Everyone knows that innovation happens in places like Silicon Valley, Corporations, a bunch of research labs, someplace in Japan, and of course the proverbial “Steve’s Garage”; but these places do not behave like a system, they are not integrated and they often compete rather than cooperate. Everyone knows what money is – but innovation is treated like some sort of mystery potion related to supreme knowledge among the gifted few.

Nothing could be further from the truth. Remember in the last chapter, the billions upon billions of tiny ideas are basically crowd sourced.  These ideas are combined into larger advances and that process continues until, say, an IPod rolls off the assembly line.   We readily call the IPod the innovation, but not the billions of tiny ideas.

A System of Innovation

Our accounting system is used to keep track of money, it is not designed to keep track of billions of tiny ideas.  So it calls human knowledge “intangible” while the IPod is “tangible”.  Somewhere along the line our culture reinforces this idea.  The truth is that knowledge is not intangible – knowledge is simply invisible.  This is a much easier problem to solve.

Intellectual Capital, social capital, and creative capital are locked up inside corporations sitting behind processes, job descriptions, and insulated from tangibility by multiple levels of management.  The command and control system arose from the industrial revolution, and with the help of Wall Street, is responsible for great innovation advances leading humanity to a global gross domestic product of 65 trillion dollars. However, the volume of innovation under this system is no longer sufficient to sustain the debt that it has also created.

Today, the phenomenon of Social Networks is showing us that human knowledge is desperately trying to become visible, and predictably, innovation in this area is increases at a remarkable rate!  The challenge now is to marry the phenomenon of social media to the financial system just like corporations are married to the financial system through Wall Street.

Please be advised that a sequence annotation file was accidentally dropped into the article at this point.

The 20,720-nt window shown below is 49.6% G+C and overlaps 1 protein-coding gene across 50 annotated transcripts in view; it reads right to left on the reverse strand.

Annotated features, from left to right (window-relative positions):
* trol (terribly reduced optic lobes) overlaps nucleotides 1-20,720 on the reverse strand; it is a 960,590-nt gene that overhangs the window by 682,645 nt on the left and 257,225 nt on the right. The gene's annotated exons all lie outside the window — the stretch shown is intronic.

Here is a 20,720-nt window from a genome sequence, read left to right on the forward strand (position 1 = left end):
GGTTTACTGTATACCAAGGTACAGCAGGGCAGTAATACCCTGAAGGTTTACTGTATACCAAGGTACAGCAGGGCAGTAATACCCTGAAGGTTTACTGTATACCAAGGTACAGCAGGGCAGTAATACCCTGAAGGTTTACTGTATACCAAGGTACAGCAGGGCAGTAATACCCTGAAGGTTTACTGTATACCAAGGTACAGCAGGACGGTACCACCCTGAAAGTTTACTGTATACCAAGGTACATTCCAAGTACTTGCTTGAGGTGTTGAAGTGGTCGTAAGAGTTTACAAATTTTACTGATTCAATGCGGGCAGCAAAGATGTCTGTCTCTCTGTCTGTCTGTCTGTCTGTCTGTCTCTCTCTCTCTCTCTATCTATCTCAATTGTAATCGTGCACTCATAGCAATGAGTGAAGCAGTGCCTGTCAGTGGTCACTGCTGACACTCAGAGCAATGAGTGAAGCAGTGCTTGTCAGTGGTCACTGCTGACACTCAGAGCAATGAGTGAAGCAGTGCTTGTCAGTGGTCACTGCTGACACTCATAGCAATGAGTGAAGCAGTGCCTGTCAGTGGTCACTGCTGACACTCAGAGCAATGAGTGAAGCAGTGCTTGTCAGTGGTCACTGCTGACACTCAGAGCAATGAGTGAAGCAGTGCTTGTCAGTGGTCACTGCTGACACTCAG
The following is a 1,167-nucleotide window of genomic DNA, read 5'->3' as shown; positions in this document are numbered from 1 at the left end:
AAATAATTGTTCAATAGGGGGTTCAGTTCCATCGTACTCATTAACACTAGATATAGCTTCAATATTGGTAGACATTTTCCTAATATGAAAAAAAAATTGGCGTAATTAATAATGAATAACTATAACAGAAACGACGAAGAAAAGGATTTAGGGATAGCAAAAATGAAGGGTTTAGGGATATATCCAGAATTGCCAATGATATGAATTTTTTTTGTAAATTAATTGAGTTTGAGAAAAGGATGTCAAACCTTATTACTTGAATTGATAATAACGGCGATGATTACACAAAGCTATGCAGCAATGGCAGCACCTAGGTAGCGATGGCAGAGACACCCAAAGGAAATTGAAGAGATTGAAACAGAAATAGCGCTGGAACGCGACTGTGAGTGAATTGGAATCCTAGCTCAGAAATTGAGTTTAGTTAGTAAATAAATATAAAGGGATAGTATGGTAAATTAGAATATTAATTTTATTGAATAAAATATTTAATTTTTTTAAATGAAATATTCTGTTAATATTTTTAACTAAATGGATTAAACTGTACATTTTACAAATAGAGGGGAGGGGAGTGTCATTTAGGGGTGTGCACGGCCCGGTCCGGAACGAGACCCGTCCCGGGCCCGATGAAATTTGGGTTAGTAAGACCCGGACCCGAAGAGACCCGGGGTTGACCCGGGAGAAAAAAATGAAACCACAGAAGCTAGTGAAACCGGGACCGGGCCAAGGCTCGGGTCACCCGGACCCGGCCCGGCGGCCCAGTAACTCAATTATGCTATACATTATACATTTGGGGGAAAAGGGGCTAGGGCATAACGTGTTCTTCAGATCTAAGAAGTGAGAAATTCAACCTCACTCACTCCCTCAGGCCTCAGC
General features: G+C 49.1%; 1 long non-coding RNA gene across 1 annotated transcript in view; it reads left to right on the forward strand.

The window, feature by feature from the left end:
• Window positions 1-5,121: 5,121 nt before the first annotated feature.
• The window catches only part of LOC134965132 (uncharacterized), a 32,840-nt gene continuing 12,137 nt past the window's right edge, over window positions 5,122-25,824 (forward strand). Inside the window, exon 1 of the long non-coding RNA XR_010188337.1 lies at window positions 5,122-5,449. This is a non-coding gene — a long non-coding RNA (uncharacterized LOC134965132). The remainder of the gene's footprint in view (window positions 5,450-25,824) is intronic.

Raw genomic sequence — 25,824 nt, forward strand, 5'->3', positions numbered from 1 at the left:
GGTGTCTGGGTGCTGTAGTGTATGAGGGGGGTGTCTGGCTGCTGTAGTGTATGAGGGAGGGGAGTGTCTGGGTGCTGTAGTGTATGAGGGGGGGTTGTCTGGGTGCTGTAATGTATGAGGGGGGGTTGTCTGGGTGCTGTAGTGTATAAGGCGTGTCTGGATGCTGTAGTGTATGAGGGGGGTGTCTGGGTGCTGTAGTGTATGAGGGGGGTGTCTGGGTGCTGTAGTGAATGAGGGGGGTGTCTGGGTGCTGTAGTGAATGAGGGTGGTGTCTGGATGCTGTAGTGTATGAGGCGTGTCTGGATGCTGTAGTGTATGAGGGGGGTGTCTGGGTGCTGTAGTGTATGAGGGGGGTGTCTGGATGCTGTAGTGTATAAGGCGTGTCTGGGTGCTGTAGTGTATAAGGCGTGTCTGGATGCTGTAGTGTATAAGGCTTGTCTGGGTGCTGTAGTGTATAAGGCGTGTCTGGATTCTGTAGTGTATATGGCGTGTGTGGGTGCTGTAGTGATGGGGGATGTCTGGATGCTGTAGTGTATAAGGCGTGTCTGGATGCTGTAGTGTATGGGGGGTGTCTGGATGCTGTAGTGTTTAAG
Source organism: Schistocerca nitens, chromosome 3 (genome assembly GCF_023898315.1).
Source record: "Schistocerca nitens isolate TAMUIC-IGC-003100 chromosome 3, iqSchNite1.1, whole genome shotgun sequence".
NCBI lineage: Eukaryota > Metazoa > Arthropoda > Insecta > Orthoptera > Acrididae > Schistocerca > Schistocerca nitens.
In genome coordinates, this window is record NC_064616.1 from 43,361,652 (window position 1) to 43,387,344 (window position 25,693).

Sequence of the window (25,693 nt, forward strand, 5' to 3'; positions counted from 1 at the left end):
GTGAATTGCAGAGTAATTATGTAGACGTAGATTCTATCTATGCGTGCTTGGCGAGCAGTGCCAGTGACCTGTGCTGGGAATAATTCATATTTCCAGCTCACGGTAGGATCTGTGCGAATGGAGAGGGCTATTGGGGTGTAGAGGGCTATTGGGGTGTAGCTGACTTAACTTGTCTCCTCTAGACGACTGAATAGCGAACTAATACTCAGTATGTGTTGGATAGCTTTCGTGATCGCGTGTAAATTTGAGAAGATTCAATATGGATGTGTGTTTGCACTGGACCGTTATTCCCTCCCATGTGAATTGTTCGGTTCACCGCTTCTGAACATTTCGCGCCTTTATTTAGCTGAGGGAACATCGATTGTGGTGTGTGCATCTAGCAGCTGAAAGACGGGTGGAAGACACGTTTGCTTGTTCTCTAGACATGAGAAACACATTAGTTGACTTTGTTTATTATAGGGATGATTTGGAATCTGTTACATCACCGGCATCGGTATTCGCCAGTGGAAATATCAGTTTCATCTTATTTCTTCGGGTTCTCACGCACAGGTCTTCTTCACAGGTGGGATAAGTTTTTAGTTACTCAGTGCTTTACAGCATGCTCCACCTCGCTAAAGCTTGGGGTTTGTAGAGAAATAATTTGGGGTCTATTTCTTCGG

In market economics there are five components that are essential for a market to work properly; first, there is a currency of trade; like Dollars, or Euros, or Yen. Second, there is always an inventory so we can find pieces, count them, and build stuff. Third, there are financial and government institutions that are supposed to protect property rights to keep the game fair so that the people that own things don’t get ripped off. Fourth, we have entrepreneurs to do the fuzzy math, they interact with the system, they fill in the grey areas, and they manage risk. Finally, there is a business plan so that the entrepreneur can do what they do best – buy low, add value, sell high and pocket the difference. That’s how a market works. It’s quite simple.

Now listen carefully, these five elements are tightly connected and must be present in some way at every transaction. If any one of these elements is missing, disconnected, or corrupted, the system will fail. This is the underlying cause of the financial crisis, the system became disconnected.

We need to make “knowledge” look like money, walk like money, and talk like money and some real interesting things should happen.

The next several modules will go step by step through the five elements of market economics and we’ll uncover as best as we can those same five elements as they exist today in our knowledge economy.  Then we’ll connect the dots, fill in the blanks – and out pops the innovation economy!!!

After that, we’ll discover the new business methods of the innovation economy. And finally, we will talk about the thousands of new “corporations” that will arise. Literally, every business that we know of can be made more efficient in an environment where knowledge is tangible and a great deal of new wealth creation will occur.